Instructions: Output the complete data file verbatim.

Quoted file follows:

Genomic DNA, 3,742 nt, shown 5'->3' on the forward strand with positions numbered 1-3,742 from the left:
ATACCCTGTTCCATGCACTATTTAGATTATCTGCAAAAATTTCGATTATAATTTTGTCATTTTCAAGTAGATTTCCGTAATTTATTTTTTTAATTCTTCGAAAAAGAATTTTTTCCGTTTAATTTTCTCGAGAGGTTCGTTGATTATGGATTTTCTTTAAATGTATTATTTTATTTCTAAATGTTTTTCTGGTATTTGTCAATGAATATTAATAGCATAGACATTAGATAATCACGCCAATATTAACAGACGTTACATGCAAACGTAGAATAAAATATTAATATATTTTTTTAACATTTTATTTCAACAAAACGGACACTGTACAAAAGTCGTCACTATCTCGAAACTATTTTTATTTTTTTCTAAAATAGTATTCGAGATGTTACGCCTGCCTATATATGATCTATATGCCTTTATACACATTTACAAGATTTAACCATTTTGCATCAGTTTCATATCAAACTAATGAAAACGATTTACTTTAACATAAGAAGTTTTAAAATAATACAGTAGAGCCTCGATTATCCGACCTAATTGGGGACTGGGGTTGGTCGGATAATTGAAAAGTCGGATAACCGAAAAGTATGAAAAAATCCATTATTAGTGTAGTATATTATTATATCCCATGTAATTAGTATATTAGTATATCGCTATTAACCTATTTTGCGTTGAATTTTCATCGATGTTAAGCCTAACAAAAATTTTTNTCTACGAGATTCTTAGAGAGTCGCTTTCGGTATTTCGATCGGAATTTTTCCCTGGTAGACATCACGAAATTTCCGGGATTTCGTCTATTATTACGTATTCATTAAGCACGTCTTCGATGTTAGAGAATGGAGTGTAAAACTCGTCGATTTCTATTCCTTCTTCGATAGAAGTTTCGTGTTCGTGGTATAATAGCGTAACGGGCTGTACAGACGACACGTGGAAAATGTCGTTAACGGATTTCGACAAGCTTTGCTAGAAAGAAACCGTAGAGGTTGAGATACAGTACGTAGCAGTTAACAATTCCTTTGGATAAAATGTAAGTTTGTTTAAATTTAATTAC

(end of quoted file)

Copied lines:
Genomic DNA, 3,742 nt, shown 5'->3' on the forward strand with positions numbered 1-3,742 from the left:
ATACCCTGTTCCATGCACTATTTAGATTATCTGCAAAAATTTCGATTATAATTTTGTCATTTTCAAGTAGATTTCCGTAATTTATTTTTTTAATTCTTCGAAAAAGAATTTTTTCCGTTTAATTTTCTCGAGAGGTTCGTTGATTATGGATTTTCTTTAAATGTATTATTTTATTTCTAAATGTTTTTCTGGTATTTGTCAATGAATATTAATAGCATAGACATTAGATAATCACGCCAATATTAACAGACGTTACATGCAAACGTAGAATAAAATATTAATATATTTTTTTAACATTTTATTTCAACAAAACGGACACTGTACAAAAGTCGTCACTATCTCGAAACTATTTTTATTTTTTTCTAAAATAGTATTCGAGATGTTACGCCTGCCTATATATGATCTATATGCCTTTATACACATTTACAAGATTTAACCATTTTGCATCAGTTTCATATCAAACTAATGAAAACGATTTACTTTAACATAAGAAGTTTTAAAATAATACAGTAGAGCCTCGATTATCCGACCTAATTGGGGACTGGGGTTGGTCGGATAATTGAAAAGTCGGATAACCGAAAAGTATGAAAAAATCCATTATTAGTGTAGTATATTATTATATCCCATGTAATTAGTATATTAGTATATCGCTATTAACCTATTTTGCGTTGAATTTTCATCGATGTTAAGCCTAACAAAAATTTTTNTCTACGAGATTCTTAGAGAGTCGCTTTCGGTATTTCGATCGGAATTTTTCCCTGGTAGACATCACGAAATTTCCGGGATTTCGTCTATTATTACGTATTCATTAAGCACGTCTTCGATGTTAGAGAATGGAGTGTAAAACTCGTCGATTTCTATTCCTTCTTCGATAGAAGTTTCGTGTTCGTGGTATAATAGCGTAACGGGCTGTACAGACGACACGTGGAAAATGTCGTTAACGGATTTCGACAAGCTTTGCTAGAAAGAAACCGTAGAGGTTGAGATACAGTACGTAGCAGTTAACAATTCCTTTGGATAAAATGTAAGTTTGTTTAAATTTAATTAC